Wednesday, October 25, 2006

Ethics 'n' stuff

I don't know what it says about my view of the human race, but I'm always more surprised when people on a reality show act like decent human beings than when characters in a scripted show do so. In a scripted show, I'm always aware that the characters can't be THAT bad. Even the cons on Prison Break, as self-interested as they are, will stop to do the RIGHT THING nine times out of ten.

I think part of the visceral thrill people felt when reality shows first came on the scene (and I'm largely speaking of post-Survivor reality shows, of course) came from seeing people be huge jerks to each other and actually get rewarded for that behavior. Sure, there was the rare curmudgeon on TV, but the very act of watching a show week in and week out makes that curmudgeon easier to take, easier to understand -- more LOVABLE. Complete social malcontents are hard to buy in a fictionalized context for many, many viewers. That's why someone like Carla on Cheers was practically a widdle bitty puppy by the end of the show's run.

Not so with a reality show. When Richard Hatch schemed his way to $1 million, screwing over his fellow players in the process (and, essentially, INVENTING the way the American game of Survivor is played), it was bracing. He didn't care about anything but getting that $1 million. Now that he's a known tax evader, we can say he cared a little bit too much, but here was a curmudgeon that was never going to be made likable, no matter how hard the editing staff tried.

And that made it a shock when, in season two, Colby Donaldson passed over a player he would likely trounce (and the fact that I can't be bothered to go look up that player's name) to keep Tina, his ally and friend, by his side made for such fascinating ethical talk. What good is loyalty in an environment that actually encourages the removal of ethics? Colby, of course, lost (and there was a good argument to be made that his creepy mother love played into his decision), and Tina won, but the show sparked discussions in the media and my college religion class.

Reality shows, I think, surprise us more with ethics because we're set up to believe that people deal with each other essentially unfairly. We watch television or movies to see a world where good CAN prevail simply because we don't really have a good sense that it WILL prevail in our own world. Even though they're heavily edited, reality shows take place in our world. People are playing the parts they went in playing (or had assigned to them in the editing room), of course, but, by and large, these are real people reacting to heightened situations as they (somewhat) realistically would. Granted, not all of us are stranded on islands or trapped in small houses or racing around the world, but the contestants on the shows are reasonable facsimiles of people we know and care about.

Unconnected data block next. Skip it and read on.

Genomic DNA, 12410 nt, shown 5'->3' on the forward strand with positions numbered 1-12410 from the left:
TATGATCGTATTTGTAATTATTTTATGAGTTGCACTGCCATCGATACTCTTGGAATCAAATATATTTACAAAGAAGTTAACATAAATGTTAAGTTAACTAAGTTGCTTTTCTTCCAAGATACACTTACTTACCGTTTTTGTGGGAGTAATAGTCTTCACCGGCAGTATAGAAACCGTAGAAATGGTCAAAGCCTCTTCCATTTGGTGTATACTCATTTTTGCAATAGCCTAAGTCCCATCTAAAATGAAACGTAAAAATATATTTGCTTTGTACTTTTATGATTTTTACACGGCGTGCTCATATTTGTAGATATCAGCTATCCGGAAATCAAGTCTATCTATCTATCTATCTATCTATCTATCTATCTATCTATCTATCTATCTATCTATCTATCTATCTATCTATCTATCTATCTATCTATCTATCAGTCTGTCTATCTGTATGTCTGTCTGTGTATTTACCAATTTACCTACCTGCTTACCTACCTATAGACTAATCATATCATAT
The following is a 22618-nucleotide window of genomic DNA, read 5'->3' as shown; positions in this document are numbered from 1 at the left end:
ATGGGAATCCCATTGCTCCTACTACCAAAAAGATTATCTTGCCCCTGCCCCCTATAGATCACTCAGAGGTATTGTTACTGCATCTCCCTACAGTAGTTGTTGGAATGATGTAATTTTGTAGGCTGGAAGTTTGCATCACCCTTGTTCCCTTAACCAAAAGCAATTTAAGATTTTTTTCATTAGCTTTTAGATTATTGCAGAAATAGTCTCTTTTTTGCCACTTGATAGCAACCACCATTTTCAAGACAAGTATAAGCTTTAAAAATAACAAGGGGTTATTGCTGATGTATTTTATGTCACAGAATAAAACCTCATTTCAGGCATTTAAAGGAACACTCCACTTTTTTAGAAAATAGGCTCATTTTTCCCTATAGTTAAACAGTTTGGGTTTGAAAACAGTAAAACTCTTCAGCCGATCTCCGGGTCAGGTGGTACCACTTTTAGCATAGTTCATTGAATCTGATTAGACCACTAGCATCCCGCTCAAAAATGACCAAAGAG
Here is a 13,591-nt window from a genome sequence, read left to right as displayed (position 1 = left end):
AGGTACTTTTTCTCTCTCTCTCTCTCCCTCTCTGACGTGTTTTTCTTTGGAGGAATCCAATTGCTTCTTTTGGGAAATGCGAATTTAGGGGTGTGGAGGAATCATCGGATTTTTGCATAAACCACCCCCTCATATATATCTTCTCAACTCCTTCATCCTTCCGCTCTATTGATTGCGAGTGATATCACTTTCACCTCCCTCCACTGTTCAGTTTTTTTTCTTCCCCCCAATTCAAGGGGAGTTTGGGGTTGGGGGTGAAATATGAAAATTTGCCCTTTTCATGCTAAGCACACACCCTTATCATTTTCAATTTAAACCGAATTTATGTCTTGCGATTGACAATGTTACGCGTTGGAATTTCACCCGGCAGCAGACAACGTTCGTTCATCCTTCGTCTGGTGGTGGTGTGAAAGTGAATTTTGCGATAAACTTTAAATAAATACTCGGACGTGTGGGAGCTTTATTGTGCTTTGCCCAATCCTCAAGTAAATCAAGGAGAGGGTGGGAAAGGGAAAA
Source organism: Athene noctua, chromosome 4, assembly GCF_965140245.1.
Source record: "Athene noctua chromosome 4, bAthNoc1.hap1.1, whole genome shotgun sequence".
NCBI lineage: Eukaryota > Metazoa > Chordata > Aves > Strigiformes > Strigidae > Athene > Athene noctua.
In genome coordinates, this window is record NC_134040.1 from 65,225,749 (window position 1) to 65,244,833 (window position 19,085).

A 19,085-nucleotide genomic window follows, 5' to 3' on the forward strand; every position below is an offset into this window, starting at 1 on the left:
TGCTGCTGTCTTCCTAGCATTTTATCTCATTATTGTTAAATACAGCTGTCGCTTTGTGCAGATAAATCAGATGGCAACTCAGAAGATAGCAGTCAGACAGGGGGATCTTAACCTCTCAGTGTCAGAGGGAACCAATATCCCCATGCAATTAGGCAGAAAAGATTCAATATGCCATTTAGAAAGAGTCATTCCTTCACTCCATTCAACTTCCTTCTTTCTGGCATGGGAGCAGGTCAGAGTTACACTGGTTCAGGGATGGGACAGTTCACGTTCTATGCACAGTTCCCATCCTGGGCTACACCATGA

All of this brings me to Sunday's installment of The Amazing Race, which featured an act of genuine altruism. Erwin and Godwin Cho, the brothers who've formed an inseparable friendship/alliance with two single moms from Alabama and a coal miner and his wife from Kentucky while racing cleanly and consistently, knew that their Kentucky friends needed to finish in first or incur a time penalty that would likely cost them the leg (that said, the fact that the eventual last place finishers came in hours after everyone else seemed to argue against this, but we'll leave that aside). On this same leg was a Fast Forward, something that allows the one team to complete it to skip the other tasks and go directly to the end of the leg. The Chos successfully diverted other, less needful teams from the task, letting the Kentucky team decide to do it, then accompanied the Kentuckians just long enough to make it look as though both teams were going to race it out to see who could land in first. This, of course, landed the Chos in last place, though they were able to battle back remarkably quickly (they finished fifth, while a team that had one member who constantly made fun of the other teams was finally eliminated in a rare display of television karma at work).

One can argue that the Chos are simply trying to keep weaker teams in the race so they can easily win the final legs of the race, but their friendship with the teams they are allied with seems genuine (again, editing could be playing a trick). One could also argue that the Chos decided to be the "good guys" every race has (or were edited into such), but that also feels false, as the act is utterly without guile if so.

The simple fact, I think, is that the Chos did something GOOD, and that made this latest installment of the show that much more joyful to watch. There's a lot that could be written about how reality TV can expose the worst side of human beings, but when it exposes our better natures, it's all the more interesting and surprising.

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